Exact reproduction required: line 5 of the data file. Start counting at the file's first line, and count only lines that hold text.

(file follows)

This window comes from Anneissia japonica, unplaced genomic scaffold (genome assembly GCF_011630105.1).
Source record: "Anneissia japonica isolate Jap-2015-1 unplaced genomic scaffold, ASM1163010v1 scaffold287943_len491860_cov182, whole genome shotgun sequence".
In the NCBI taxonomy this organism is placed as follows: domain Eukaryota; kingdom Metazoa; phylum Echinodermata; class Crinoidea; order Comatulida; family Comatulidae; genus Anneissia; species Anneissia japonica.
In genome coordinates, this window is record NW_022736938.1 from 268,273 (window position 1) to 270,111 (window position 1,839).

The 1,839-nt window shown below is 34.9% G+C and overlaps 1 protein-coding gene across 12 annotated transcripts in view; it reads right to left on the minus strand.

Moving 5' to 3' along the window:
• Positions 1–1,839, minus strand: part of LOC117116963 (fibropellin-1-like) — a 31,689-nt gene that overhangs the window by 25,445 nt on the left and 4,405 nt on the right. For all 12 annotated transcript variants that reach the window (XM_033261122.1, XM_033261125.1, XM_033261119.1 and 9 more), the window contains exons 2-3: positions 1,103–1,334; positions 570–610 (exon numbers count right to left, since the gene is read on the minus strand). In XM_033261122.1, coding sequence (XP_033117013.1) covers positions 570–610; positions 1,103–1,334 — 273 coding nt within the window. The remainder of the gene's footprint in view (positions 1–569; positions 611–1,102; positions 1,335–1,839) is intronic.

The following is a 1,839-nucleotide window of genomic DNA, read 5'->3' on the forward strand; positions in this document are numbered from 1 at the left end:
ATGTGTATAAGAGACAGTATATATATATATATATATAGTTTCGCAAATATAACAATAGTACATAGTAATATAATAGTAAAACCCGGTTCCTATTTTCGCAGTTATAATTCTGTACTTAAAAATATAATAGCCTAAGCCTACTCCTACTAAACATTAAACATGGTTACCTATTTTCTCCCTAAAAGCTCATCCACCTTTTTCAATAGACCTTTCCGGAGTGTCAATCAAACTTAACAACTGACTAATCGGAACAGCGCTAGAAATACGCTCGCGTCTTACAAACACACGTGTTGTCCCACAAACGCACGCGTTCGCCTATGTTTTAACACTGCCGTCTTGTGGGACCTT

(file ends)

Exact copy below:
The 1,839-nt window shown below is 34.9% G+C and overlaps 1 protein-coding gene across 12 annotated transcripts in view; it reads right to left on the minus strand.